For an example of how the government can regulate cryptocurrency, we’ll explore an excerpt from The Bitcoin Standard. In the book, economics professor Saifedean Ammous suggests that bitcoin has the potential to become a new international monetary standard, similar to the gold standard of the 1800s. Here, we’ll explain his vision for a future in which bitcoin becomes the world’s international reserve currency, much as gold was in the 19th century. Under the gold standard, most countries pegged the value of their currencies to gold. A U.S. dollar bill or a British pound note could be redeemed for a fixed quantity of gold, if desired. But Ammous says that in practice, few people carried gold money.
Instead, he says they used paper bills, bank notes, or checks for most transactions, while the actual gold remained in bank vaults. Of course, these bills, notes, and checks ultimately ended up in banks, resulting in banks owing each other money as their respective depositors did business with each other. Periodically, banks would ship gold bullion to each other to reconcile their debts, but a given bank might process thousands of deposits and withdrawals in bills and checks every time they sent or received a shipment of gold.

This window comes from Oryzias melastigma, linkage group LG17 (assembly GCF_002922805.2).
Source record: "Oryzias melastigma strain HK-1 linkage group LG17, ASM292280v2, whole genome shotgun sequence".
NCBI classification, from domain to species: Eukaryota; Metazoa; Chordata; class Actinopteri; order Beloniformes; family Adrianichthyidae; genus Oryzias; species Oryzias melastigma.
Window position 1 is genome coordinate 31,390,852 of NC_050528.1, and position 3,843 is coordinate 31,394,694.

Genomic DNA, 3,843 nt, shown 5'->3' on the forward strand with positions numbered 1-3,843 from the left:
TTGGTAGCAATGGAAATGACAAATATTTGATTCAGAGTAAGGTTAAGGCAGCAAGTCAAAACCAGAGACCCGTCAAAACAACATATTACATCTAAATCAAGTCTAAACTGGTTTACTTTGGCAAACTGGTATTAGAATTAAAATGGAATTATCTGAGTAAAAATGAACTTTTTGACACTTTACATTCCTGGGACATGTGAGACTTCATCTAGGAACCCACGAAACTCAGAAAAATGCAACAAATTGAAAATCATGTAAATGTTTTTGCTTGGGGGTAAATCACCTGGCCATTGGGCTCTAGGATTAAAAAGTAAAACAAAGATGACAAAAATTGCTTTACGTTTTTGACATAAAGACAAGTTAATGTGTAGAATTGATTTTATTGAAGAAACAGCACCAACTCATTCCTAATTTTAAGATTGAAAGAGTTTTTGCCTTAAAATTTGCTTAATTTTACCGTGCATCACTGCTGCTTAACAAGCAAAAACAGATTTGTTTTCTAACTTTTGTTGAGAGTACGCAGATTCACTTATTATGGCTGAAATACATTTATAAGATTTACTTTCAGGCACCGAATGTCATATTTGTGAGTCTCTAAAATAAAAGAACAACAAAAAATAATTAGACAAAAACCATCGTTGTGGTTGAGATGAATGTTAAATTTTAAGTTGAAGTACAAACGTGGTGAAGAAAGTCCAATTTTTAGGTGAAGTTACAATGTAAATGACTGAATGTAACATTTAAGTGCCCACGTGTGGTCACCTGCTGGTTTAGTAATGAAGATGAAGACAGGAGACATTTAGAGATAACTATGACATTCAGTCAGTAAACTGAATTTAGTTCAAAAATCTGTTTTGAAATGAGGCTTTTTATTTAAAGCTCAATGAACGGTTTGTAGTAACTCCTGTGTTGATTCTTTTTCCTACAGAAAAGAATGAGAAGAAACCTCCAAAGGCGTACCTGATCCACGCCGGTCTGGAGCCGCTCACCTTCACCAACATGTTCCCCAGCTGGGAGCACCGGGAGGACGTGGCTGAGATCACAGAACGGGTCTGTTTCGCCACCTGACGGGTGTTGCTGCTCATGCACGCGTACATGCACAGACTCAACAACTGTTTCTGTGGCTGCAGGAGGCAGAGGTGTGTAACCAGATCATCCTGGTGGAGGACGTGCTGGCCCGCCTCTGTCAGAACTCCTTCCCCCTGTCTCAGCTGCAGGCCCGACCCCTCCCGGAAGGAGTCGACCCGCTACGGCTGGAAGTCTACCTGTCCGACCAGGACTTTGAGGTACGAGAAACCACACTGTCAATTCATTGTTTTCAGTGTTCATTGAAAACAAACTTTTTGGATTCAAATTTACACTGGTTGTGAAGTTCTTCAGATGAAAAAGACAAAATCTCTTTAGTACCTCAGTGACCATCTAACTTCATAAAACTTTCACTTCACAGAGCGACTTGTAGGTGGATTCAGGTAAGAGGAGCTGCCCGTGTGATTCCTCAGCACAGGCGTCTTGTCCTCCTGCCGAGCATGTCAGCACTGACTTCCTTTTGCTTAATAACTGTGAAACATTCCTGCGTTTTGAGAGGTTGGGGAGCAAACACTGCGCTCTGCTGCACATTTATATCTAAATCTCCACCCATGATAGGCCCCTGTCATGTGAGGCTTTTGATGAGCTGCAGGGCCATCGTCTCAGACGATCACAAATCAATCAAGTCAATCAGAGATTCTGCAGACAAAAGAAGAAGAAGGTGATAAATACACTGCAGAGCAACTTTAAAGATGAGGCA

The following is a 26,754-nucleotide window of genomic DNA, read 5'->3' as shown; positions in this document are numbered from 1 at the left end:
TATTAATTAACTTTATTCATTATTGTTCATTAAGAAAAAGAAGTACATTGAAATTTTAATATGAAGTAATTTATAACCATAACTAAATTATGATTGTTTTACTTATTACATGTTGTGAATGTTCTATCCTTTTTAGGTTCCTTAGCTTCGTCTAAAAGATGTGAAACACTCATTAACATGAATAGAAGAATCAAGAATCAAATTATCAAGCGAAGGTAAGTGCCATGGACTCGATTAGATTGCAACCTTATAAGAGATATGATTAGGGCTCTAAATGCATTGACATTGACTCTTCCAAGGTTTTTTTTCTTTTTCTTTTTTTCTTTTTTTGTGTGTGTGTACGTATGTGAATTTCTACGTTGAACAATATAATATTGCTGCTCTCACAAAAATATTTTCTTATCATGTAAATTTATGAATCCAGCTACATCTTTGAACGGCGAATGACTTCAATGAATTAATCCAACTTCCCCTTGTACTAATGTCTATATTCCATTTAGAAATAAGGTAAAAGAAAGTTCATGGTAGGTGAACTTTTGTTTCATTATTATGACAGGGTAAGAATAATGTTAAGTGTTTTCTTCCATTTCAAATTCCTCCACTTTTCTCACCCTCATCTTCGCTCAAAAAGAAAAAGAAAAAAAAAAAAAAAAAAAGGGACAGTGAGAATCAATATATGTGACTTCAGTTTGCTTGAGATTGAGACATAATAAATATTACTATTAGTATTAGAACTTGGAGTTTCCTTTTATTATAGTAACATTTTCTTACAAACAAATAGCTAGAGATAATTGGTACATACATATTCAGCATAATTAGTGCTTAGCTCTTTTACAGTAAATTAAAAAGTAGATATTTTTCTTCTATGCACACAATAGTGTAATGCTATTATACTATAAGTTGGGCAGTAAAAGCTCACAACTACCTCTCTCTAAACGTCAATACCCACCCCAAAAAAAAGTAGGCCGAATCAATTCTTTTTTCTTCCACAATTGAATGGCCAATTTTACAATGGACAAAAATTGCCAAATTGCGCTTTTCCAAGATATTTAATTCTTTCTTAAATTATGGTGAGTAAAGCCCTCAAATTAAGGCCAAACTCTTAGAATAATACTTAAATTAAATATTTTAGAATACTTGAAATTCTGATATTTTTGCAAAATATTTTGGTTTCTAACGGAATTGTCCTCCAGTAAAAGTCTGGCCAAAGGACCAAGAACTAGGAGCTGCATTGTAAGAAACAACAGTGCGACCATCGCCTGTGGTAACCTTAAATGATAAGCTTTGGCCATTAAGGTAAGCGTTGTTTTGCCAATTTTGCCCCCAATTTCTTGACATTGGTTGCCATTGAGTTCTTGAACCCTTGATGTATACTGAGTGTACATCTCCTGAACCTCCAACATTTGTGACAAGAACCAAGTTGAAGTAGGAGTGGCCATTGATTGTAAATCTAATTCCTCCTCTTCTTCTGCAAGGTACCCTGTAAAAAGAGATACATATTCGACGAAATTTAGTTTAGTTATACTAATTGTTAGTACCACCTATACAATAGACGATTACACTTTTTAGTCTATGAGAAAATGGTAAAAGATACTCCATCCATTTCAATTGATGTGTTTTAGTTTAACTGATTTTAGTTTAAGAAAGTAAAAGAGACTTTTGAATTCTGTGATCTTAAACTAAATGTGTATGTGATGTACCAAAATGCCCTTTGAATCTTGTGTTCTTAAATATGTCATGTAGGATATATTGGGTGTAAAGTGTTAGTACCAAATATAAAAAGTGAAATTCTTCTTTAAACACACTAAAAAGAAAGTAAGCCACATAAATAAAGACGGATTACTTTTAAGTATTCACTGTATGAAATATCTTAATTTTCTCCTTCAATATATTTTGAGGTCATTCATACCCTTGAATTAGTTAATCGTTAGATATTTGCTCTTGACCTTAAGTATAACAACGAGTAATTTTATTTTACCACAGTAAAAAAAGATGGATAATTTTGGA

What the Bitcoin Standard Would Look Like
Similarly, Ammous explains that under a bitcoin standard, people would carry out most transactions using national or digital currencies whose value was pegged to bitcoin, rather than using bitcoins directly. Banks or other financial institutions would process these transactions and then settle their debts with each other using bitcoin, just as they used to do with gold. But whereas shipping gold from one bank to another was costly and time-consuming, especially if the banks were in different countries or on different continents, bitcoin transactions take only a few minutes and are unaffected by geographical distance and national boundaries.
Ammous doesn’t necessarily predict that the world will adopt a bitcoin standard, but he argues that a bitcoin standard has the potential to bring greater global economic prosperity because bitcoin has a number of properties that make it—at least potentially—a better form of money than anything that’s been used as money in the past. We’ll discuss these properties in detail later in this guide.
|How Close Are We to a Bitcoin Standard?|
At present, Ammous’s vision for a Bitcoin Standard is largely hypothetical because bitcoin is a long way from being accepted as an international form of money the way gold was universally accepted as money in the 19th century. For Ammous’s vision of a Bitcoin Standard to become reality, two things need to happen: